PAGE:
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Amino Acids

, Volume 51, Issue 4, pp 679–690 | Cite as

Enzyme self-assembly on naked iron oxide nanoparticles for aminoaldehyde biosensing

  • Massimiliano Magro
  • Davide Baratella
  • Giovanni Miotto
  • Jan Frömmel
  • Marek Šebela
  • Martina Kopečná
  • Enzo Agostinelli
  • Fabio VianelloEmail author
Original Article
  • 387 Downloads

Abstract

The preservation of enzymatic activity is a fundamental requirement for exploiting hybrid nano-bio-conjugates, and the control over protein–nanoparticle interactions, leading to stable and catalytically active hybrids, represents the key for designing new biosensing platforms. In this scenario, surface active maghemite nanoparticles (SAMNs) represent a new class of naked magnetic nanoparticles, displaying peculiar electrocatalytic features and the ability to selectively bind proteins. Recombinant aminoaldehyde dehydrogenase from tomato (SlAMADH1) was used as a model protein, and successfully immobilized by self-assembly on the surface of naked SAMNs, where its enzymatic activity resulted preserved for more than 6 months. The hybrid nanomaterial (SAMN@SlAMADH1) was characterized by UV–Vis spectroscopy, mass spectrometry, and TEM microscopy, and applied for the development of a biosensor for the determination of aminoaldehydes in alcoholic beverages. Measurements were carried out in a low volume electrochemical flow cell comprising a SAMN modified carbon paste electrode for the coulometric determination of the NADH produced during the enzymatic catalysis. The present findings, besides representing the first example of an electrochemical biosensor for aminoaldehydes in an alcoholic matrix, open the door to the use of immobilized enzymes on naked metal oxides nanomaterials for biosensing.

Keywords

Metal nanoparticles Nanomaterial electrocatalysis NADH electro-oxidation Coulometric detection Aminoaldehyde dehydrogenase Aminoaldehyde biosensor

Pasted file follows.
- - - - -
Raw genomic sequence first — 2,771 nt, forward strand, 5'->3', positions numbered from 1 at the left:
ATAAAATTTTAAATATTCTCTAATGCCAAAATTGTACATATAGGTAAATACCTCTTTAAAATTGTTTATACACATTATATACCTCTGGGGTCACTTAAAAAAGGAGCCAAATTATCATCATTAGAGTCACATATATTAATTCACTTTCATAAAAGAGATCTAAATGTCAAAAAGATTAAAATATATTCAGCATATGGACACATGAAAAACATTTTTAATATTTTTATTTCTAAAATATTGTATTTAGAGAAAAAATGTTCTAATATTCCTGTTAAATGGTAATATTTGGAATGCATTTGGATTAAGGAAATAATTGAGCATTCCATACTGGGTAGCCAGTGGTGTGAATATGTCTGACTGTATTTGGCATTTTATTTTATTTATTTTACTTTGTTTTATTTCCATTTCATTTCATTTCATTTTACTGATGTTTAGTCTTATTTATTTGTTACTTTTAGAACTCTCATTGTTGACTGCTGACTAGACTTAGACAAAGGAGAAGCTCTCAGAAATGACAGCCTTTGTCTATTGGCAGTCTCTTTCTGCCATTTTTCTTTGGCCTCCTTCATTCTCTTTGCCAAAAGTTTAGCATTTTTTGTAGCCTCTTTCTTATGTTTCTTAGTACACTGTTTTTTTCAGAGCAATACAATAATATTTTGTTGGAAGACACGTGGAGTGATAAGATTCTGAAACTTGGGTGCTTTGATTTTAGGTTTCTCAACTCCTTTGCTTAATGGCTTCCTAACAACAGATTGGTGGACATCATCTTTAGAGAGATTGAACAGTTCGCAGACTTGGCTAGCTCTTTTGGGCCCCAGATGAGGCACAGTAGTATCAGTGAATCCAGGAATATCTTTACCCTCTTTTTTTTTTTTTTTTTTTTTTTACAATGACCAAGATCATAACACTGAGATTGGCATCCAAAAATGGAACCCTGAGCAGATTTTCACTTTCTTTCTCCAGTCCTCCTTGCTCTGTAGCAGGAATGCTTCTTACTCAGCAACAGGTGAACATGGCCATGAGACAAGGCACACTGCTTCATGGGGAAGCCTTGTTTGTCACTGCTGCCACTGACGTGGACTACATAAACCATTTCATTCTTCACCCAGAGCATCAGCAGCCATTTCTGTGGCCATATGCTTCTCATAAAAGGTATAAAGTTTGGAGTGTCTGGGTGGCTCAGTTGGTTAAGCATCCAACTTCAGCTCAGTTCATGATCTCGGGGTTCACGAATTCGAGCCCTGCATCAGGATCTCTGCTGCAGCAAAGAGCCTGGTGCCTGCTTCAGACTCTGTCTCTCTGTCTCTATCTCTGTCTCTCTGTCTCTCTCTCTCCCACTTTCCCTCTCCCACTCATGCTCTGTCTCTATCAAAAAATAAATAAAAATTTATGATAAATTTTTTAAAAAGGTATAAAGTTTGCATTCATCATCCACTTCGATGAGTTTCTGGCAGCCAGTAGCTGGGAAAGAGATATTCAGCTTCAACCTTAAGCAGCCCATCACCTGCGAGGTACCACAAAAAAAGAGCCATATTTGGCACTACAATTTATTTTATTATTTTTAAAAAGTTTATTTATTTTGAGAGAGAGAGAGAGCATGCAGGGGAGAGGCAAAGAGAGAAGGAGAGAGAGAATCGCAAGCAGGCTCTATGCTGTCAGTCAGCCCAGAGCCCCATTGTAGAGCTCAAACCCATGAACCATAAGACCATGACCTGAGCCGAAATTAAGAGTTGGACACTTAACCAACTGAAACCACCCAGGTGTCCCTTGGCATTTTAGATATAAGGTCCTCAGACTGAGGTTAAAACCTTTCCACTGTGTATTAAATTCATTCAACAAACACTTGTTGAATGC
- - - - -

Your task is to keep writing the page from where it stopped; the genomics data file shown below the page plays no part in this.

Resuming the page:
Abbreviations

APAL

3-Aminopropionaldehyde diethylacetal

CP

Carbon paste

CPE

Carbon paste electrode

CV

Cyclic voltammetry

FDR

False discovery rates

FTIR

Fourier-transform infrared

His-tag

Histidine-tag

IDA

Iminodiacetate

IPTG

Isopropyl β-d-1-thiogalactopyranoside

LB

Luria–Bertani

LC

Liquid chromatography

LOD

Limit of detection

MGF

Mascot generic format

MS

Mass spectrometry

NADH

Nicotinamide adenine dinucleotide

Q-TOF

Quadrupole time of flight

RP

Reverse-phase

RSD

Relative standard deviation

SAMNs

Surface active maghemite nanoparticles

SlAMADH1

(Solanum lycopersium) aminoaldehyde dehydrogenase 1

SCE

Saturated calomel electrode

SD

Standard deviation

S/N

Signal/noise

TEM

Transmission electron microscopy

TRIS

Tris(hydroxymethyl)aminomethane

UV–Vis

Ultraviolet–visible

XRD

X-ray diffraction

Notes

Acknowledgements

The present experimental work was partially funded by Italian Institutional Ministry Grants Cod. 60A06-7411 and 60A06-8055. The authors gratefully acknowledge the University of Padua (Italy), Grant PRAT 2015 (progetti di Ateneo) n. CPDA159850 and the CARIPARO Foundation for the support. The team members from the Czech Republic were supported by Grant No. LO1204 from the Ministry of Education, Youth and Sports. The authors also thank ‘La Sapienza’ University of Rome and Italian MIUR (Ministero dell’Istruzione, dell’Università e della Ricerca). Our gratitude is also due to the “International Polyamine Foundation-ONLUS” for the availability to look up in the Polyamines documentation.

Compliance with ethical standards

Conflict of interest

The authors declare that they have no conflicts of interest with the contents of this article.

Research involving human participants and/or animals

This article does not contain any studies with human participants or animals performed by any of the authors.

Supplementary material

726_2019_2704_MOESM1_ESM.docx (26 kb)
Supplementary material 1 (DOCX 26 kb)

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Copyright information

© Springer-Verlag GmbH Austria, part of Springer Nature 2019

Authors and Affiliations

  1. 1.Department of Comparative Biomedicine and Food ScienceUniversity of PaduaLegnaroItaly
  2. 2.Regional Centre of Advanced Technologies and Materials, Department of Physical Chemistry, Faculty of SciencePalacký University in OlomoucOlomoucCzech Republic
  3. 3.Department of Molecular MedicineUniversity of PaduaPaduaItaly
  4. 4.Proteomic Center of Padua University, VIMM and Padua University HospitalPaduaItaly
  5. 5.Department of Protein Biochemistry and Proteomics, Centre of the Region Haná for Biotechnological and Agricultural Research, Faculty of SciencePalacký University in OlomoucOlomoucCzech Republic
  6. 6.Department of Biochemical Sciences “A. Rossi Fanelli”University of Rome La Sapienza and CNR, Institute of Biology and Molecular PathologyRomeItaly
  7. 7.International Polyamines Foundation-ONLUSRomeItaly

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